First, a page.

Issue 17 • October/November, 2008
Thirty Meter Telescope

Project Manager's Corner: TMT Passes Chilean Environmental Review
 Gary H. Sanders, TMT Project Manager

Gary SandersOur Chilean environmental assessment has been accepted.

Optical telescopes need clear windows to the sky. Clear windows mean high mountains. We have frequently written about the TMT quest for a site [-1-] [-2-] [-3-]. We have written about all of the technical testing of "seeing," wind speeds, water vapor, cloud cover and temperature cycles. And we described the conclusion that all 5 sites tested by TMT were excellent and that the TMT Board has identified two sites for further study with selection of the preferred alternative planned in summer 2009. The sites are Mauna Kea on the Big Island of Hawaii and Cerro Armazones in the Antofagasta region of northern Chile.


TMT Hawai'i Environmental Impact Statement Process
 Sandra Dawson , TMT Site Studies Manager

The TMT project has been very busy in Hawai'i during the past several months, and the hectic pace will continue through next summer.

To build TMT in either of the two considered sites, Mauna Kea in Hawai'i or Cerro Armazones in Chile, environmental impacts of the construction and operation of the telescope must be assessed and these assessments are done with input from the public and regulatory agencies. We are currently doing an Environmental Impact Statement (EIS) in Hawai'i. This EIS will consider all potentially significant impacts, both positive and negative, of constructing and operating TMT on Mauna Kea. The EIS will also look at impacts at Cerro Armazones.


Keck Telescope and "Cosmic Lens" Team-up to Demonstrate Eventual Power of Thirty Meter Telescope

PASADENA, Calif.--Astronomers at the California Institute of Technology (Caltech) and their colleagues used a rare cosmic alignment and modern adaptive optics to image a distant galaxy with similar exquisite resolution promised by the future Thirty Meter Telescope (TMT). This achievement provided detailed insight into the nature of a young star-forming galaxy as it appeared only two billion years after the Big Bang, and determined how that galaxy may eventually evolve to become a system like our own Milky Way.


Focus On: Closing Out Site Testing for TMT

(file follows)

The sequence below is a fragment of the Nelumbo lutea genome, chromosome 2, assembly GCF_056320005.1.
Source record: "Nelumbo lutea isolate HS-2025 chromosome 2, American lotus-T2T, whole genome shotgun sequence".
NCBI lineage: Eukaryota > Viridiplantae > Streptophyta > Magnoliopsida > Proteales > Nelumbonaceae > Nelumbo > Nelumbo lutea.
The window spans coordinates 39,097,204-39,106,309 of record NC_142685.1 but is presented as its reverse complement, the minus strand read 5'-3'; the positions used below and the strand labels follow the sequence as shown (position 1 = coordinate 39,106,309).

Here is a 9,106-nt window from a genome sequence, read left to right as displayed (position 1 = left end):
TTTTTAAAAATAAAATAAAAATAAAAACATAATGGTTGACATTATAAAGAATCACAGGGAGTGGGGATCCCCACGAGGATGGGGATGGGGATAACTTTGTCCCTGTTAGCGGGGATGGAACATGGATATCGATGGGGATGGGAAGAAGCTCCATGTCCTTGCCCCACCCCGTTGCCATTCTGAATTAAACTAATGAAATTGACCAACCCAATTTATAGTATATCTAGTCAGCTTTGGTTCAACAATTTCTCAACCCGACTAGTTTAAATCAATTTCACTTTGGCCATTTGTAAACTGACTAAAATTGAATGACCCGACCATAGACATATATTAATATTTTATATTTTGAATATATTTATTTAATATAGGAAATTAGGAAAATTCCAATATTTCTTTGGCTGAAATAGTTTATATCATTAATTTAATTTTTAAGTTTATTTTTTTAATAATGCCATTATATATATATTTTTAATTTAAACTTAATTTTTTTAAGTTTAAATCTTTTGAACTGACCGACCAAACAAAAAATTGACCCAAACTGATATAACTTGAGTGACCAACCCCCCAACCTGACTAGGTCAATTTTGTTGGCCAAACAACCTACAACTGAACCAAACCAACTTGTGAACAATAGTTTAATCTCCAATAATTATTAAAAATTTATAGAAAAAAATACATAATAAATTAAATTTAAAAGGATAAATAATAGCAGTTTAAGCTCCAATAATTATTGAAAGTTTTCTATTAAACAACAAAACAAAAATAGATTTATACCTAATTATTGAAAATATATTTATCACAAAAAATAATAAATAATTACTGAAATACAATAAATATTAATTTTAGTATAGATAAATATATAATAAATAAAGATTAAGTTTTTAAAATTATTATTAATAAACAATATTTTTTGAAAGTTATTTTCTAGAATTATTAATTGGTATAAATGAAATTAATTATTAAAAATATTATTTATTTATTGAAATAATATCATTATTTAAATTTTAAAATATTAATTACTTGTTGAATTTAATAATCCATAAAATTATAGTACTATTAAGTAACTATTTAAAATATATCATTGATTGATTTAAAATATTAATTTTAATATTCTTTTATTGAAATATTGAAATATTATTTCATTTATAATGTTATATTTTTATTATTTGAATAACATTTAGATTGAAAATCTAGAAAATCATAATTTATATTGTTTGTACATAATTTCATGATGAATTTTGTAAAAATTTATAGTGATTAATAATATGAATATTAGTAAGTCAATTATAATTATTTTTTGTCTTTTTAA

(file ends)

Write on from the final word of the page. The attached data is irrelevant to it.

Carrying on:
Matthias Schoeck, Image Quality Scientist, TMT

October 2008 was a happy month for the TMT Site Testing Team. With the take-down of the site testing equipment from Tolonchar, it marked the end of the TMT site testing work and the successful conclusion of arguably the most extensive and rigorous astronomical site survey done to date.

The work does not stop there, of course. TMT continues to operate one set of equipment in order to observe long-term trends. The equipment might also be used in the future as a platform to test potential new site characterization instruments and methods. We also are keeping busy writing up all the results and experiences gathered for the scientific literature, and will continue to analyze the data in different ways to provide input for the TMT design.


Technology Nugget: TMT Requirements Engineering
  Scott Roberts

As Yogi Berra once said, "You've got to be very careful if you don't know where you're going, because you might not get there." Indeed, many engineering projects have faltered because their end goal had not been well defined. Requirements engineering is the activity of defining clearly what a system must accomplish, and determining when it has been accomplished. In engineering projects we refer to the final product, in our case the TMT observatory, as the system, and the major components, such as the primary mirror, as the subsystems. By thoroughly defining the desired behavior of the system and subsystems through a set of engineering requirements, we can be sure that our end goal is clear. In addition, by defining the tests we will perform to verify that the system meets its requirements we have a method of finding out when we are "there."


Q & A with Andrea Ghez

UCLA's Andrea Ghaz TMT Science Advisory Committee member and UCLA professor of physics Andrea Ghez has been selected as a 2008 MacArthur Fellow for 2008. Ghez is among 25 new recipients of the annual "genius" fellowship, each of whom will receive $500,000 in unrestricted support over the next five years to use as they see fit.

Andrea was interviewed by phone by Charles Blue.

Download Interview
[7:30 min. 7MB MP3]

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TMT is supported in the United States by the Gordon and Betty Moore Foundation and the US National Science Foundation. Canadian funding is provided by the Canada Foundation for Innovation, the Ontario Ministry of Research and Innovation, the National Research Council of Canada, the Natural Sciences and Engineering Research Council, and the British Columbia Knowledge Development Fund.

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